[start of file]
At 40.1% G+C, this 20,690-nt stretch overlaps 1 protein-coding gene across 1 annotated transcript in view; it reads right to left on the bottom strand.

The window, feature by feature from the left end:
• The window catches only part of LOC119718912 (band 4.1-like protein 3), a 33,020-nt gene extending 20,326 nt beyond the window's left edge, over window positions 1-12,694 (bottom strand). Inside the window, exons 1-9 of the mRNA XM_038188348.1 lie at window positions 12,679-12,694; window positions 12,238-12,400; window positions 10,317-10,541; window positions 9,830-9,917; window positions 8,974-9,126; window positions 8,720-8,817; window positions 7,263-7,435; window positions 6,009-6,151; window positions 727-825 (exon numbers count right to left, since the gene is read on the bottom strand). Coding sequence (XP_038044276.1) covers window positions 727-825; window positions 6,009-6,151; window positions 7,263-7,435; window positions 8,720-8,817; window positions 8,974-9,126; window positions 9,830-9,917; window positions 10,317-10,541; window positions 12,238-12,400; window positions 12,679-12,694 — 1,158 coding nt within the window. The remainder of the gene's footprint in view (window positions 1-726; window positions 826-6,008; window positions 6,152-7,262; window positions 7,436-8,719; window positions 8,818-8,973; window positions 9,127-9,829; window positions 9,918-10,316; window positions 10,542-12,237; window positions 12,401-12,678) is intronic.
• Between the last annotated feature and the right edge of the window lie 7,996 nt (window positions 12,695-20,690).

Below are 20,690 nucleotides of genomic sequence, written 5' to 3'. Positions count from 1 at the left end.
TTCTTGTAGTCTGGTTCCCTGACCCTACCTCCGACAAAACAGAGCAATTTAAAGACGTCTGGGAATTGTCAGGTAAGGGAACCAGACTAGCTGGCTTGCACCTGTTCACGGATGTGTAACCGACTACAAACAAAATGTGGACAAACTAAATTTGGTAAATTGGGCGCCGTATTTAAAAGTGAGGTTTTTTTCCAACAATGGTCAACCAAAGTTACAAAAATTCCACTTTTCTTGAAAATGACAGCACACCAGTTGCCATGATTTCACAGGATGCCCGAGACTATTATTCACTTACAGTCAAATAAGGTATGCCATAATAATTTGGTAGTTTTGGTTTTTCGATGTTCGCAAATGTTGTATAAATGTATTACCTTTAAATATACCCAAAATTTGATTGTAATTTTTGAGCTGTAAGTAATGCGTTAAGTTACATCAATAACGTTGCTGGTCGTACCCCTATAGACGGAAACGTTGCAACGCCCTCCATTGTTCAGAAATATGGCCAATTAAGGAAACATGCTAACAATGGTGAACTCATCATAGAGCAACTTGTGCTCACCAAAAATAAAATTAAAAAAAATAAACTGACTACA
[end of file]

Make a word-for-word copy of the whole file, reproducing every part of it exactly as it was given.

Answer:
At 40.1% G+C, this 20,690-nt stretch overlaps 1 protein-coding gene across 1 annotated transcript in view; it reads right to left on the bottom strand.

The window, feature by feature from the left end:
• The window catches only part of LOC119718912 (band 4.1-like protein 3), a 33,020-nt gene extending 20,326 nt beyond the window's left edge, over window positions 1-12,694 (bottom strand). Inside the window, exons 1-9 of the mRNA XM_038188348.1 lie at window positions 12,679-12,694; window positions 12,238-12,400; window positions 10,317-10,541; window positions 9,830-9,917; window positions 8,974-9,126; window positions 8,720-8,817; window positions 7,263-7,435; window positions 6,009-6,151; window positions 727-825 (exon numbers count right to left, since the gene is read on the bottom strand). Coding sequence (XP_038044276.1) covers window positions 727-825; window positions 6,009-6,151; window positions 7,263-7,435; window positions 8,720-8,817; window positions 8,974-9,126; window positions 9,830-9,917; window positions 10,317-10,541; window positions 12,238-12,400; window positions 12,679-12,694 — 1,158 coding nt within the window. The remainder of the gene's footprint in view (window positions 1-726; window positions 826-6,008; window positions 6,152-7,262; window positions 7,436-8,719; window positions 8,818-8,973; window positions 9,127-9,829; window positions 9,918-10,316; window positions 10,542-12,237; window positions 12,401-12,678) is intronic.
• Between the last annotated feature and the right edge of the window lie 7,996 nt (window positions 12,695-20,690).

Below are 20,690 nucleotides of genomic sequence, written 5' to 3'. Positions count from 1 at the left end.
TTCTTGTAGTCTGGTTCCCTGACCCTACCTCCGACAAAACAGAGCAATTTAAAGACGTCTGGGAATTGTCAGGTAAGGGAACCAGACTAGCTGGCTTGCACCTGTTCACGGATGTGTAACCGACTACAAACAAAATGTGGACAAACTAAATTTGGTAAATTGGGCGCCGTATTTAAAAGTGAGGTTTTTTTCCAACAATGGTCAACCAAAGTTACAAAAATTCCACTTTTCTTGAAAATGACAGCACACCAGTTGCCATGATTTCACAGGATGCCCGAGACTATTATTCACTTACAGTCAAATAAGGTATGCCATAATAATTTGGTAGTTTTGGTTTTTCGATGTTCGCAAATGTTGTATAAATGTATTACCTTTAAATATACCCAAAATTTGATTGTAATTTTTGAGCTGTAAGTAATGCGTTAAGTTACATCAATAACGTTGCTGGTCGTACCCCTATAGACGGAAACGTTGCAACGCCCTCCATTGTTCAGAAATATGGCCAATTAAGGAAACATGCTAACAATGGTGAACTCATCATAGAGCAACTTGTGCTCACCAAAAATAAAATTAAAAAAAATAAACTGACTACA